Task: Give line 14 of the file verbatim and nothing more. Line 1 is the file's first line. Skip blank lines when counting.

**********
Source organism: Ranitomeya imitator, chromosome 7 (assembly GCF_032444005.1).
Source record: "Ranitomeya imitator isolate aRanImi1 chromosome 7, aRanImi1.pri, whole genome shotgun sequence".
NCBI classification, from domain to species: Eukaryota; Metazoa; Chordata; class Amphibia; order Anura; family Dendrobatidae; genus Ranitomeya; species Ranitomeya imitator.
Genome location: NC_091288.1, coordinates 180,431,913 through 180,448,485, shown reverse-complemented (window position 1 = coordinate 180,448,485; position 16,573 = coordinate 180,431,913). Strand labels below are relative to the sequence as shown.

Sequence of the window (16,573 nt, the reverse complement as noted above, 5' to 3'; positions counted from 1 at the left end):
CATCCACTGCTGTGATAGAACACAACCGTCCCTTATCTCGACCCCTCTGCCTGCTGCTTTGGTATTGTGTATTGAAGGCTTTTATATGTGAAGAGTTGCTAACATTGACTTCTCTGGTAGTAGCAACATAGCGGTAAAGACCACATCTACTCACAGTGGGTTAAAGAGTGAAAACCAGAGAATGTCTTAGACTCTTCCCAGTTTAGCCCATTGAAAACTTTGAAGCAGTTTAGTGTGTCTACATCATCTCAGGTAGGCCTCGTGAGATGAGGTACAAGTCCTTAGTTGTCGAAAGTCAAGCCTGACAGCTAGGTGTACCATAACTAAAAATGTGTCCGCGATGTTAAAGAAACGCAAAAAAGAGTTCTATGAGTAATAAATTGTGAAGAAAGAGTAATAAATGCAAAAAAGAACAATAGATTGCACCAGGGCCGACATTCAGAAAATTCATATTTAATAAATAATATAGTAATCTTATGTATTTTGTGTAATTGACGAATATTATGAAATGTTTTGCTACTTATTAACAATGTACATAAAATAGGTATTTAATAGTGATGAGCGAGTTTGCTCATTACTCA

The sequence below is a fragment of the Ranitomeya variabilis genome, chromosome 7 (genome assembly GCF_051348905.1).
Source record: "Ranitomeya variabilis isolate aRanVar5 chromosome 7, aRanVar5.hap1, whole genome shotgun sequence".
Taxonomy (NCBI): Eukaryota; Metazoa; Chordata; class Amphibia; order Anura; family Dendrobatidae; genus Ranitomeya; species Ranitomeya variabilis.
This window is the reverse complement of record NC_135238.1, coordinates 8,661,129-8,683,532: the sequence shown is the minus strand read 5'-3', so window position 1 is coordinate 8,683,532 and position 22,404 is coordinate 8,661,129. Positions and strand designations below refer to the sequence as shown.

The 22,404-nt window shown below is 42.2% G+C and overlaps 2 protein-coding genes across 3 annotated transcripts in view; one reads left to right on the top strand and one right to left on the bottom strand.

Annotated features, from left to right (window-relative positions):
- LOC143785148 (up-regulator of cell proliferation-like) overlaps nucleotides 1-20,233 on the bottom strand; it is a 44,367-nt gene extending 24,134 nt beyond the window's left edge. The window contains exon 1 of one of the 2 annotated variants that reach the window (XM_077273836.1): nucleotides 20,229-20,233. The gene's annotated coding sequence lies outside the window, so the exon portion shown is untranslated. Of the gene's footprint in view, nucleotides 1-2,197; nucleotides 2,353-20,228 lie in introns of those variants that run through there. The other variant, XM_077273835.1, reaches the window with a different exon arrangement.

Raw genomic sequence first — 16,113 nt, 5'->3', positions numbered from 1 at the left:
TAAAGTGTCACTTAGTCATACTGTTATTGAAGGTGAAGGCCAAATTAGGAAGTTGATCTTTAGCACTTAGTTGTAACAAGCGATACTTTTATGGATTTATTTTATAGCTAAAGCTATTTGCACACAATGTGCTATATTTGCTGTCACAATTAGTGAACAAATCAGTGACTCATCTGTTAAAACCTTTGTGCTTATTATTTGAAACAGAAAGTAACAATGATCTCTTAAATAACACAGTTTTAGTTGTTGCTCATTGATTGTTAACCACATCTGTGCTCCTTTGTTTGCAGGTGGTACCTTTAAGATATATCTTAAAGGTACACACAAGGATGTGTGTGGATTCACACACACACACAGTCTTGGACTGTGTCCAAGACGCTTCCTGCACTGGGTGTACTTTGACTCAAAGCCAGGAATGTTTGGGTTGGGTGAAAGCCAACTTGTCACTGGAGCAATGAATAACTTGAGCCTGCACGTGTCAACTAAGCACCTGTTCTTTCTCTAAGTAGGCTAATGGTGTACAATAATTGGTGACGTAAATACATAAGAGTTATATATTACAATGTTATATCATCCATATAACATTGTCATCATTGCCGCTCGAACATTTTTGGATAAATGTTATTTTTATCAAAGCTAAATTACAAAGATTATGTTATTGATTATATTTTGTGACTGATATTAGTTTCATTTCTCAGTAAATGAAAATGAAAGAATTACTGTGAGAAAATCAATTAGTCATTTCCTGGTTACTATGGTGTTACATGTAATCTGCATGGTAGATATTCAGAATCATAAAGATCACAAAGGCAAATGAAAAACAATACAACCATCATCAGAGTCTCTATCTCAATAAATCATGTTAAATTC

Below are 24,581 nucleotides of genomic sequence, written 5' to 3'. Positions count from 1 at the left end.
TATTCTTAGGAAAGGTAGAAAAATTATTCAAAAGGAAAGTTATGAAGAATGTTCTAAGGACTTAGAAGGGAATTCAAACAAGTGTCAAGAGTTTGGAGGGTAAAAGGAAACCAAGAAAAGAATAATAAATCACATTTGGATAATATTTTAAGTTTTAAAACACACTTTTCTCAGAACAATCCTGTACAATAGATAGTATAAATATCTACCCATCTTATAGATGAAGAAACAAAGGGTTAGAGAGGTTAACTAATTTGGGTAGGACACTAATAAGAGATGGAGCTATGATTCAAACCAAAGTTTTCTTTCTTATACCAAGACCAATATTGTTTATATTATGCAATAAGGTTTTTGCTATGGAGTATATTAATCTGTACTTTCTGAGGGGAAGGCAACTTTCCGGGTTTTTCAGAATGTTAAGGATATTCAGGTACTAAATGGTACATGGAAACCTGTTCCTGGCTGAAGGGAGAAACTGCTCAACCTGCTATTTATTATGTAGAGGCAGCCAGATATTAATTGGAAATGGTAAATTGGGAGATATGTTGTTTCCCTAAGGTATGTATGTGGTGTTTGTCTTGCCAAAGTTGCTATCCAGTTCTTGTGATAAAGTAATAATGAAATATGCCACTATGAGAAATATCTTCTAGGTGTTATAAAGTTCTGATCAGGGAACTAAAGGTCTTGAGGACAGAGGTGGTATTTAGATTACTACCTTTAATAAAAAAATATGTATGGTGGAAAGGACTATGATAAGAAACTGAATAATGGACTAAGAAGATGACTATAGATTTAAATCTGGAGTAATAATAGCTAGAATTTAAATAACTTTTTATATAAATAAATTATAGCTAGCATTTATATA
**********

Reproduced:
Raw genomic sequence first — 16,113 nt, 5'->3', positions numbered from 1 at the left: